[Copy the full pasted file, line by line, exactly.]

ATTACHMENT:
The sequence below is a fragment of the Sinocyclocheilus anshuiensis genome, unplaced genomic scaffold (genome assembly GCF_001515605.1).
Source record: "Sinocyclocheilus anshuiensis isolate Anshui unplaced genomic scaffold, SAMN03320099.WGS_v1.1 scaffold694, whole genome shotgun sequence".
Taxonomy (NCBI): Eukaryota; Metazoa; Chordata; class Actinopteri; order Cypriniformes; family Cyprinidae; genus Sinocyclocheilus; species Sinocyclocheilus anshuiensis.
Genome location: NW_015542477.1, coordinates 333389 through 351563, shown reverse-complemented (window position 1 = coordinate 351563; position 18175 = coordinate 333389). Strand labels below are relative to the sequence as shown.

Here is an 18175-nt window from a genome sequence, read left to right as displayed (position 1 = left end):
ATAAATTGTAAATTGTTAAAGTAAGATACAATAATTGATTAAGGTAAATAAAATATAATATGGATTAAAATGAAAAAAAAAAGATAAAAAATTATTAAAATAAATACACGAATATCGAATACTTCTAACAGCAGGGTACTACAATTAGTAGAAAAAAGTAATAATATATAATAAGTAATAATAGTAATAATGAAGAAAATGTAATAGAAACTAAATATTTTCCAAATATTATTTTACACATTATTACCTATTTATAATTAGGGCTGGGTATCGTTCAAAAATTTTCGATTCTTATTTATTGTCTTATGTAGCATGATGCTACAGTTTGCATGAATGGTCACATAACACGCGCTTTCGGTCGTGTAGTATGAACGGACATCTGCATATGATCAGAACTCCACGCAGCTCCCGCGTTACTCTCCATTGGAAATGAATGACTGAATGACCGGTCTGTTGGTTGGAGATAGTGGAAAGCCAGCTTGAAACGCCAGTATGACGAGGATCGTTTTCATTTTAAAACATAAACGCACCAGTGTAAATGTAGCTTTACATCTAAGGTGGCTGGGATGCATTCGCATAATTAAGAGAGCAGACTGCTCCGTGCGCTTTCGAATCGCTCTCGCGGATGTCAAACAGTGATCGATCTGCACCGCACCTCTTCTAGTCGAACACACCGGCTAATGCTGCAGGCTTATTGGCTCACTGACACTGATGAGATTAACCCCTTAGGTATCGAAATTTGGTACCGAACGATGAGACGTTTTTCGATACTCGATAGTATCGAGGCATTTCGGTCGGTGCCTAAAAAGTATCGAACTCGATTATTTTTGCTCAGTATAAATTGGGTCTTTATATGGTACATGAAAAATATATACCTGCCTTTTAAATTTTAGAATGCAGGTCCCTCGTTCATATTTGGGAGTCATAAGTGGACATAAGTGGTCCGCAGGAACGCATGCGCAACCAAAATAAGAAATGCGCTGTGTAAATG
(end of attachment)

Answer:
The sequence below is a fragment of the Sinocyclocheilus anshuiensis genome, unplaced genomic scaffold (genome assembly GCF_001515605.1).
Source record: "Sinocyclocheilus anshuiensis isolate Anshui unplaced genomic scaffold, SAMN03320099.WGS_v1.1 scaffold694, whole genome shotgun sequence".
Taxonomy (NCBI): Eukaryota; Metazoa; Chordata; class Actinopteri; order Cypriniformes; family Cyprinidae; genus Sinocyclocheilus; species Sinocyclocheilus anshuiensis.
Genome location: NW_015542477.1, coordinates 333389 through 351563, shown reverse-complemented (window position 1 = coordinate 351563; position 18175 = coordinate 333389). Strand labels below are relative to the sequence as shown.

Here is an 18175-nt window from a genome sequence, read left to right as displayed (position 1 = left end):
ATAAATTGTAAATTGTTAAAGTAAGATACAATAATTGATTAAGGTAAATAAAATATAATATGGATTAAAATGAAAAAAAAAAGATAAAAAATTATTAAAATAAATACACGAATATCGAATACTTCTAACAGCAGGGTACTACAATTAGTAGAAAAAAGTAATAATATATAATAAGTAATAATAGTAATAATGAAGAAAATGTAATAGAAACTAAATATTTTCCAAATATTATTTTACACATTATTACCTATTTATAATTAGGGCTGGGTATCGTTCAAAAATTTTCGATTCTTATTTATTGTCTTATGTAGCATGATGCTACAGTTTGCATGAATGGTCACATAACACGCGCTTTCGGTCGTGTAGTATGAACGGACATCTGCATATGATCAGAACTCCACGCAGCTCCCGCGTTACTCTCCATTGGAAATGAATGACTGAATGACCGGTCTGTTGGTTGGAGATAGTGGAAAGCCAGCTTGAAACGCCAGTATGACGAGGATCGTTTTCATTTTAAAACATAAACGCACCAGTGTAAATGTAGCTTTACATCTAAGGTGGCTGGGATGCATTCGCATAATTAAGAGAGCAGACTGCTCCGTGCGCTTTCGAATCGCTCTCGCGGATGTCAAACAGTGATCGATCTGCACCGCACCTCTTCTAGTCGAACACACCGGCTAATGCTGCAGGCTTATTGGCTCACTGACACTGATGAGATTAACCCCTTAGGTATCGAAATTTGGTACCGAACGATGAGACGTTTTTCGATACTCGATAGTATCGAGGCATTTCGGTCGGTGCCTAAAAAGTATCGAACTCGATTATTTTTGCTCAGTATAAATTGGGTCTTTATATGGTACATGAAAAATATATACCTGCCTTTTAAATTTTAGAATGCAGGTCCCTCGTTCATATTTGGGAGTCATAAGTGGACATAAGTGGTCCGCAGGAACGCATGCGCAACCAAAATAAGAAATGCGCTGTGTAAATG